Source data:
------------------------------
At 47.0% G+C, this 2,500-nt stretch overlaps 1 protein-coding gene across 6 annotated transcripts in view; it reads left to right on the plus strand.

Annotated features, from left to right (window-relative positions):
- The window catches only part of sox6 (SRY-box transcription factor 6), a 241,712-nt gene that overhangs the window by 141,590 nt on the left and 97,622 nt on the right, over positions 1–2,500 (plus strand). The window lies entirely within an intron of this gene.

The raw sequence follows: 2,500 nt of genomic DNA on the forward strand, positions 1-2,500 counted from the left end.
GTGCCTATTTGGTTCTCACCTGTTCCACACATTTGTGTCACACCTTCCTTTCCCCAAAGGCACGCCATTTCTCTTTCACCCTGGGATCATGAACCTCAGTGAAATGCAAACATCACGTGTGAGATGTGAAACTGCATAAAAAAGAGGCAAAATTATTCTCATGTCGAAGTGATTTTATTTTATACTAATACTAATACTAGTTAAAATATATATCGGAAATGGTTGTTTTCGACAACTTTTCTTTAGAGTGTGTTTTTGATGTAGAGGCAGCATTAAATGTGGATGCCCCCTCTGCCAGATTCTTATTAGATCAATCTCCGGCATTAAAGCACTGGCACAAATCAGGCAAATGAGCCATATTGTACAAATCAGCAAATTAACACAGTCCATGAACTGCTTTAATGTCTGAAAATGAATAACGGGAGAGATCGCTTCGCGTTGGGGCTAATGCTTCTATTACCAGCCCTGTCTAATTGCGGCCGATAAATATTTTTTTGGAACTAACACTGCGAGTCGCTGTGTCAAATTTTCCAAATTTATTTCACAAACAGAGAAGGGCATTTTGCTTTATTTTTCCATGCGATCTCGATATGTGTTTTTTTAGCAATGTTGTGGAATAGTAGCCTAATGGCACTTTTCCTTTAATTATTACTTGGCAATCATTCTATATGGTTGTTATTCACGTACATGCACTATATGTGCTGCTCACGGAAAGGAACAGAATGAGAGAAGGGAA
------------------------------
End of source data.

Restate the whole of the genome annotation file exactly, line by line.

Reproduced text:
At 47.0% G+C, this 2,500-nt stretch overlaps 1 protein-coding gene across 6 annotated transcripts in view; it reads left to right on the plus strand.

Annotated features, from left to right (window-relative positions):
- The window catches only part of sox6 (SRY-box transcription factor 6), a 241,712-nt gene that overhangs the window by 141,590 nt on the left and 97,622 nt on the right, over positions 1–2,500 (plus strand). The window lies entirely within an intron of this gene.

The raw sequence follows: 2,500 nt of genomic DNA on the forward strand, positions 1-2,500 counted from the left end.
GTGCCTATTTGGTTCTCACCTGTTCCACACATTTGTGTCACACCTTCCTTTCCCCAAAGGCACGCCATTTCTCTTTCACCCTGGGATCATGAACCTCAGTGAAATGCAAACATCACGTGTGAGATGTGAAACTGCATAAAAAAGAGGCAAAATTATTCTCATGTCGAAGTGATTTTATTTTATACTAATACTAATACTAGTTAAAATATATATCGGAAATGGTTGTTTTCGACAACTTTTCTTTAGAGTGTGTTTTTGATGTAGAGGCAGCATTAAATGTGGATGCCCCCTCTGCCAGATTCTTATTAGATCAATCTCCGGCATTAAAGCACTGGCACAAATCAGGCAAATGAGCCATATTGTACAAATCAGCAAATTAACACAGTCCATGAACTGCTTTAATGTCTGAAAATGAATAACGGGAGAGATCGCTTCGCGTTGGGGCTAATGCTTCTATTACCAGCCCTGTCTAATTGCGGCCGATAAATATTTTTTTGGAACTAACACTGCGAGTCGCTGTGTCAAATTTTCCAAATTTATTTCACAAACAGAGAAGGGCATTTTGCTTTATTTTTCCATGCGATCTCGATATGTGTTTTTTTAGCAATGTTGTGGAATAGTAGCCTAATGGCACTTTTCCTTTAATTATTACTTGGCAATCATTCTATATGGTTGTTATTCACGTACATGCACTATATGTGCTGCTCACGGAAAGGAACAGAATGAGAGAAGGGAA